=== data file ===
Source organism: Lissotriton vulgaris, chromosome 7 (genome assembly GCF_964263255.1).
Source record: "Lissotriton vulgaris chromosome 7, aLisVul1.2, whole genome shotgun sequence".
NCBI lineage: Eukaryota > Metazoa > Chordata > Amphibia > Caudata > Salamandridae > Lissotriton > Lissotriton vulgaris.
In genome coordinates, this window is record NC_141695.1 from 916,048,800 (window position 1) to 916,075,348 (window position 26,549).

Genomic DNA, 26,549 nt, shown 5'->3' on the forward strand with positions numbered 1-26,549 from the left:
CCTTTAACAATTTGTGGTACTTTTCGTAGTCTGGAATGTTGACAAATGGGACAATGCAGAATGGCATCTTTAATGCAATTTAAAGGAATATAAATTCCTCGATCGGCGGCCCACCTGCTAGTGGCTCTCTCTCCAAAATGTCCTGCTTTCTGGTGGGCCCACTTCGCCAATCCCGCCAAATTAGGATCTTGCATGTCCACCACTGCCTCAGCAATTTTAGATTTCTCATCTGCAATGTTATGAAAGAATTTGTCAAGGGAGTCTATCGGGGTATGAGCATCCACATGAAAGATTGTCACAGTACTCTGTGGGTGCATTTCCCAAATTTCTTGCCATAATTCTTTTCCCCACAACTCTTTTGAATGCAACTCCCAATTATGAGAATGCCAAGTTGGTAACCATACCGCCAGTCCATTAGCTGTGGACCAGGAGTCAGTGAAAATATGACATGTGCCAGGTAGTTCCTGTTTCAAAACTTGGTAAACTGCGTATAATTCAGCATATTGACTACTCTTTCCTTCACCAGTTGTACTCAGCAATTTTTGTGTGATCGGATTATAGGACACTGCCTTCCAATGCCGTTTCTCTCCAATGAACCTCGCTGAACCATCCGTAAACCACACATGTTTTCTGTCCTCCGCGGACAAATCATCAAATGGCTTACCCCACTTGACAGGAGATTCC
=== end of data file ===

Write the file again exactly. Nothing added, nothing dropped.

Source organism: Lissotriton vulgaris, chromosome 7 (genome assembly GCF_964263255.1).
Source record: "Lissotriton vulgaris chromosome 7, aLisVul1.2, whole genome shotgun sequence".
NCBI lineage: Eukaryota > Metazoa > Chordata > Amphibia > Caudata > Salamandridae > Lissotriton > Lissotriton vulgaris.
In genome coordinates, this window is record NC_141695.1 from 916,048,800 (window position 1) to 916,075,348 (window position 26,549).

Genomic DNA, 26,549 nt, shown 5'->3' on the forward strand with positions numbered 1-26,549 from the left:
CCTTTAACAATTTGTGGTACTTTTCGTAGTCTGGAATGTTGACAAATGGGACAATGCAGAATGGCATCTTTAATGCAATTTAAAGGAATATAAATTCCTCGATCGGCGGCCCACCTGCTAGTGGCTCTCTCTCCAAAATGTCCTGCTTTCTGGTGGGCCCACTTCGCCAATCCCGCCAAATTAGGATCTTGCATGTCCACCACTGCCTCAGCAATTTTAGATTTCTCATCTGCAATGTTATGAAAGAATTTGTCAAGGGAGTCTATCGGGGTATGAGCATCCACATGAAAGATTGTCACAGTACTCTGTGGGTGCATTTCCCAAATTTCTTGCCATAATTCTTTTCCCCACAACTCTTTTGAATGCAACTCCCAATTATGAGAATGCCAAGTTGGTAACCATACCGCCAGTCCATTAGCTGTGGACCAGGAGTCAGTGAAAATATGACATGTGCCAGGTAGTTCCTGTTTCAAAACTTGGTAAACTGCGTATAATTCAGCATATTGACTACTCTTTCCTTCACCAGTTGTACTCAGCAATTTTTGTGTGATCGGATTATAGGACACTGCCTTCCAATGCCGTTTCTCTCCAATGAACCTCGCTGAACCATCCGTAAACCACACATGTTTTCTGTCCTCCGCGGACAAATCATCAAATGGCTTACCCCACTTGACAGGAGATTCC